Over a good number of years my interest in Massey Combines has resulted in many conversations with owners, operators, and retired service engineers from across the country and various parts of the world.
During many conversations one particular
name would be spoken many times, and that was Jimmy Wallace, Jimmy was a gifted engineer who had started out working for Massey Harris at the very beginning of self propelled combine harvester technology coming to Great Britain, he and his few fellow design
engineers were given the huge task of meeting the high expectations of a post war country that was hungry for change and the agricultural industry was desperate to push forward to leave the Labour intensive chore of harvesting crops behind them.
and his team were responsible for that, they worked tirelessly here and in many other countries around the world,pushing the boundaries of harvest technology every step of the way ,and overcame many many problems as the combines were getting larger
and faced higher yielding crops as crop science was also developed.
To be perfectly honest it's hard to point out any part of the huge range of combines that Jimmy wasn't in some way responsible for design and testing.
Jimmy spent a great deal
of time in Canada at Masseys huge Brantford combine plant and he was heavily involved in all aspects of field testing, in fact a large part of Jimmys life was spent out in the world's harvest fields testing and trialling the latest components that would lead
to the future developments of future models.
If you had to list everything this remarkable man was involved with I would probably need a bigger website than this!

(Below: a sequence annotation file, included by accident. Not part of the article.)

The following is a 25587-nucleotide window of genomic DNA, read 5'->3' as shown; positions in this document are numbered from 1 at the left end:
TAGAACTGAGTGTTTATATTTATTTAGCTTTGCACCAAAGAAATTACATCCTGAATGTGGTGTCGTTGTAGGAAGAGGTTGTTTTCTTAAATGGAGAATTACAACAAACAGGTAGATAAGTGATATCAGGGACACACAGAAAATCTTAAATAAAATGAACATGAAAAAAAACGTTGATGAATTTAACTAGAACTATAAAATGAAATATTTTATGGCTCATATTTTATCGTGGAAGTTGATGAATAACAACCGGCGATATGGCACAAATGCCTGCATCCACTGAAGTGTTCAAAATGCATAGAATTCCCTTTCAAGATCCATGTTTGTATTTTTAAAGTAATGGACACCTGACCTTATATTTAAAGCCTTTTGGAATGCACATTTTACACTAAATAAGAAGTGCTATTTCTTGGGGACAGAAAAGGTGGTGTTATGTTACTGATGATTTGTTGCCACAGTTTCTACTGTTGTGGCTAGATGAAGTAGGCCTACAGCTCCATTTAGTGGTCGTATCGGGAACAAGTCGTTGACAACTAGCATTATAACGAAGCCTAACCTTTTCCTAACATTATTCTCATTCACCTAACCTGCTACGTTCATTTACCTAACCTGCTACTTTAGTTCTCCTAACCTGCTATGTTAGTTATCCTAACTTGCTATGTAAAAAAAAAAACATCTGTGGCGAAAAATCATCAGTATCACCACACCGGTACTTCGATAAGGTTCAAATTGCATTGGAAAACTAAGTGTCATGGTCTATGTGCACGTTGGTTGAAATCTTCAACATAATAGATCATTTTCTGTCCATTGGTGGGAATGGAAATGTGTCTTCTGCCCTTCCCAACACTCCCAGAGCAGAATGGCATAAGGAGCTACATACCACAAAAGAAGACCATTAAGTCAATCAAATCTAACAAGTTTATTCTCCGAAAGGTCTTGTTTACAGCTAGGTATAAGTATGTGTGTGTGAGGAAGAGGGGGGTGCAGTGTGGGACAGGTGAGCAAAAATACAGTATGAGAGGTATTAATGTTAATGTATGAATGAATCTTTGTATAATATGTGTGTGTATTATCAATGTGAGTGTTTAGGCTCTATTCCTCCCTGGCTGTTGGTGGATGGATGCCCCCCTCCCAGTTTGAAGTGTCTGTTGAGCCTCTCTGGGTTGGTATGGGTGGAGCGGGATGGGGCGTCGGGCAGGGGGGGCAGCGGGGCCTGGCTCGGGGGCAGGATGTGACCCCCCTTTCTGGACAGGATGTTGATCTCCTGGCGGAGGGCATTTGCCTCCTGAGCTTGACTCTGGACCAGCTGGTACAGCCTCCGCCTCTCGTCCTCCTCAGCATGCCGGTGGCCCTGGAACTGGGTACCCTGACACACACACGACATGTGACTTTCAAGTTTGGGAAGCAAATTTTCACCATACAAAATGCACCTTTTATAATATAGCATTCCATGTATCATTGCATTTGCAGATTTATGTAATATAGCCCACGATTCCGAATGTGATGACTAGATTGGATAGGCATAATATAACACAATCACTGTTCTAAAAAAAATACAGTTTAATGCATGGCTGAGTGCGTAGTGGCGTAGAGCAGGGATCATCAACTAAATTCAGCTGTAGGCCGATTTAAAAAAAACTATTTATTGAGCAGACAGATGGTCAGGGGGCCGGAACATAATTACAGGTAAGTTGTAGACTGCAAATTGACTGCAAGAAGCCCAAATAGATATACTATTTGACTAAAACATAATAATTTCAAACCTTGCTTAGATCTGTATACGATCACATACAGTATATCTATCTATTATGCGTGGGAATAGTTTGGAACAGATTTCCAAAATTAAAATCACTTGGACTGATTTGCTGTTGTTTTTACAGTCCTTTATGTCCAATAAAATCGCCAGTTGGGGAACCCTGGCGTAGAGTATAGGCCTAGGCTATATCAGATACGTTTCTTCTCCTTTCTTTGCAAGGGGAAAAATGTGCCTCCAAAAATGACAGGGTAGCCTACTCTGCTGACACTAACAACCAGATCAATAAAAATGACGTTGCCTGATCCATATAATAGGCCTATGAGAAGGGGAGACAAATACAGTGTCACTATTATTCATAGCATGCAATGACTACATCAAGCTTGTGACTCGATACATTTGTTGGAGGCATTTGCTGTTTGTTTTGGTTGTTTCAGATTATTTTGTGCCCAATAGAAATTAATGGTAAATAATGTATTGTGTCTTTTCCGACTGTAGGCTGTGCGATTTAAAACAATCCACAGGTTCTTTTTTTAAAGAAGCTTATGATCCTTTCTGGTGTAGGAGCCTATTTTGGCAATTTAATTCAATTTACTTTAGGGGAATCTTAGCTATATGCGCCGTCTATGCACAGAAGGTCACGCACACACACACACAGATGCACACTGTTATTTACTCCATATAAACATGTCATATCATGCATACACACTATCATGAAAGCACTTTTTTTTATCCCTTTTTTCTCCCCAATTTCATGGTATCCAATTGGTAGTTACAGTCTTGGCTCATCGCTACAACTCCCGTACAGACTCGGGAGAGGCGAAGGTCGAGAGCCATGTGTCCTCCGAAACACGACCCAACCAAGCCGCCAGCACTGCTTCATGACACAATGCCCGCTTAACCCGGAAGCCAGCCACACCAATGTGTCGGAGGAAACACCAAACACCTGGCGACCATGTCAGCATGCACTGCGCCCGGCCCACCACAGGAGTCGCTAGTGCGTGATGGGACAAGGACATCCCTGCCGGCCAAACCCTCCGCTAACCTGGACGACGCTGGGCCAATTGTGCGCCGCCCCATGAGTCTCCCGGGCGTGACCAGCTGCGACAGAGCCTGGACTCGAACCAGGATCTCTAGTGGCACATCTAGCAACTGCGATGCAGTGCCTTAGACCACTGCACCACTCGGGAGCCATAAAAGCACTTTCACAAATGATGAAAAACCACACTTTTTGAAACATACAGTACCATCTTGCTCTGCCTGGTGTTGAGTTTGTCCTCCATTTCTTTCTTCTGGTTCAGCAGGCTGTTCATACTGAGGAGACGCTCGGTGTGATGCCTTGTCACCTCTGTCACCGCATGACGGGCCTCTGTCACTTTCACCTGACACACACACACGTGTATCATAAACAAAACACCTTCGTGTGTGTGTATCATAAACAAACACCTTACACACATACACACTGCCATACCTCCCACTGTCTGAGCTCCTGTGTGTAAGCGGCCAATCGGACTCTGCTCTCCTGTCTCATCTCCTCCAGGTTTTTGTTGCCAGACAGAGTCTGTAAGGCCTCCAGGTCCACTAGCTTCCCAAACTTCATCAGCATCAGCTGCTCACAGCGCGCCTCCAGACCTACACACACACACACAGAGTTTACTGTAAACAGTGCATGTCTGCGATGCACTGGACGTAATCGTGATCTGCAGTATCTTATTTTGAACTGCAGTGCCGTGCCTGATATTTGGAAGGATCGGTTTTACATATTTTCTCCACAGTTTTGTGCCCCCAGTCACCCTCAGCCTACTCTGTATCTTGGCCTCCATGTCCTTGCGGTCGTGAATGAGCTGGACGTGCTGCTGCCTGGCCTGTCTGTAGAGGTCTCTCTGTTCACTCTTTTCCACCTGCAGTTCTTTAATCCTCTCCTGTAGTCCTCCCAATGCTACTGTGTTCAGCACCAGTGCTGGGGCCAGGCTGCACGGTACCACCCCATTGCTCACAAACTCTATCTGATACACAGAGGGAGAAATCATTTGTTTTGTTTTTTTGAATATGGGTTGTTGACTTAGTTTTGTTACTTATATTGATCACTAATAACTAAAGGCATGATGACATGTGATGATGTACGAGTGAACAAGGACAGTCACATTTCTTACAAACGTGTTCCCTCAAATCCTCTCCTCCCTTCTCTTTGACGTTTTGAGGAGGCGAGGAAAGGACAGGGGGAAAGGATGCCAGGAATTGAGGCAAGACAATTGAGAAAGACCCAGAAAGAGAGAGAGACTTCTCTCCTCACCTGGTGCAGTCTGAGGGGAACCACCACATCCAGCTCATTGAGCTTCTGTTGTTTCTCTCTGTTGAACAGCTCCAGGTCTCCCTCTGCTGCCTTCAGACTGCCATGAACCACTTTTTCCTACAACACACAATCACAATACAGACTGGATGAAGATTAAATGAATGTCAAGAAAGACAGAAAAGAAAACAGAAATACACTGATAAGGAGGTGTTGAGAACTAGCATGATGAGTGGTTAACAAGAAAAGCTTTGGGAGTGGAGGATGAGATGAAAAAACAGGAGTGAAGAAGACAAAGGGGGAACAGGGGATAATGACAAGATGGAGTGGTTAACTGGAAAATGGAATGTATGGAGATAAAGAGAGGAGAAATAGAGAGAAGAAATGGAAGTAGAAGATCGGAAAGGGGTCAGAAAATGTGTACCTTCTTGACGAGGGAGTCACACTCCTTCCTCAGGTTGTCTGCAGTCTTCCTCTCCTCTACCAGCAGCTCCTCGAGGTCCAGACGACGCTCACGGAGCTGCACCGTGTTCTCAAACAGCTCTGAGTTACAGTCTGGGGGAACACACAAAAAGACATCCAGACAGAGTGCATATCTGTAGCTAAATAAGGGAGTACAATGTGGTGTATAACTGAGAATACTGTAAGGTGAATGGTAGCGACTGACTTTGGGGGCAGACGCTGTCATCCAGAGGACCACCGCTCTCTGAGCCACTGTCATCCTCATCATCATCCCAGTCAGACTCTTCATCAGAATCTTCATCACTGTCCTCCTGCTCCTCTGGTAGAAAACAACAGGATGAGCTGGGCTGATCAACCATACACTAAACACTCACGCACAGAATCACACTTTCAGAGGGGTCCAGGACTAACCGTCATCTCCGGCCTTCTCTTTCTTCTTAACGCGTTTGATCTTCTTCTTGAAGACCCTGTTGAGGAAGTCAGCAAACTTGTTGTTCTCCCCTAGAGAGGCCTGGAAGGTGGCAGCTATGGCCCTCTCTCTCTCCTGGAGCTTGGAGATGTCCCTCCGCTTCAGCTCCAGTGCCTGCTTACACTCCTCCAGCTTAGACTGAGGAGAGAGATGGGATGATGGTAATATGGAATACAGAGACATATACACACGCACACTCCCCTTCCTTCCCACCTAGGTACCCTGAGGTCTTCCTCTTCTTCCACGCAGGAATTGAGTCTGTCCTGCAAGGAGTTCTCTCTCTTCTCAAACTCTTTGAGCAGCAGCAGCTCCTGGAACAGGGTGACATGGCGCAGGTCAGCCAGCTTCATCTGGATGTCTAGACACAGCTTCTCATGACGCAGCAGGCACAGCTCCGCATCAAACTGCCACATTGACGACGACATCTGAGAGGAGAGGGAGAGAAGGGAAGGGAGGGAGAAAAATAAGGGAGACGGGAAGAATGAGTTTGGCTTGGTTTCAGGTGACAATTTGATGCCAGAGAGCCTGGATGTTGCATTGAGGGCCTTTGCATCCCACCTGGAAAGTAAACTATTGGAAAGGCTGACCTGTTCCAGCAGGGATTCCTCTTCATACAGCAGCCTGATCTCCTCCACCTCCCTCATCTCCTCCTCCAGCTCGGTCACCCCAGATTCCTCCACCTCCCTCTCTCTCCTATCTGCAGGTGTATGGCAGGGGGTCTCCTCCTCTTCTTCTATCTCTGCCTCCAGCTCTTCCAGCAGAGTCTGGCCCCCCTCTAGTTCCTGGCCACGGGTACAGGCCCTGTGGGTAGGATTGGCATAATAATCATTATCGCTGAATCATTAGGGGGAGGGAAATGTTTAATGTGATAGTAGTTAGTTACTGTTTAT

With a lifetime of service under his belt for this global company
Jimmy was fortunate to meet all the movers and shakers of the company and one particular gentleman Jimmy worked alongside was none other than Australian Thomas Carroll who was credited to be the inventor of the self propelled combine
harvester concept, while working for Massey Harris in Canada.
While Tom was over here in England he would stay with Jimmy and his wife, as Jimmy commented Tom didn't think much of the British hotels at that time and preferred the home
comforts that Jmmys good lady provided for him and their own young family.
I first made contact with Jimmy about a year ago, and I have spent many many hours listening to Jimmys experiences, and it really is an impressive cv one would
be proud of owning.
There is such a lot about Jimmys working life that could be told but I feel a more experienced wordsmith should take on that challenge, and for me this is my personal tribute to him.
I invited Jmmy down to Somerset last year
to meet me and fellow combine owner Howard ,and he said he would take me up on the visit when he could manage it, Jimmy who is in his 92 nd year visited us June 2016 and he was most welcome, in fact he told us many facts about each of our 8 combines we have
and he wasted no time pointing out the many problems they had to overcome to deliver the completed combines to the fields.
Accompanying Jimmy on his visit to us was Pam Norman who worked at Banner Lane for over 30 years, her job was to liase with the
hundreds of dealerships countrywide and Pam's memories and names of the many people she dealt with was fascinating to listen to.
Also with Jimmy came Richard Trevaren, Richard was a service engineer for Massey Ferguson for many years, and before his
retirement he was a teacher of agricultural engineering.
To sum up this visit to Somerset I asked Jimmy over lunch can you sum up your working life and experiences ! Jimmy said I grew up on the family dairy farm at an early age I decided that milking
cows was probably not for me and I was always attracted to taking things apart and studying what makes things work!
But he also explains I guess I was just lucky and came into this at the right time.
Well to be perfectly honest I think all of
us are particularly lucky that Jimmy and many others like him had the drive and determination to give us the technology we take for granted today, and give us an endless supply of food that comes by the way of modern harvesting technology that grew from very
humble beginnings in the hands of those pioneering young men like Jimmy,many years ago.
Thank you Jimmy, a true gent!
Acknowledgements to Howard and Mary for their kind hospitality.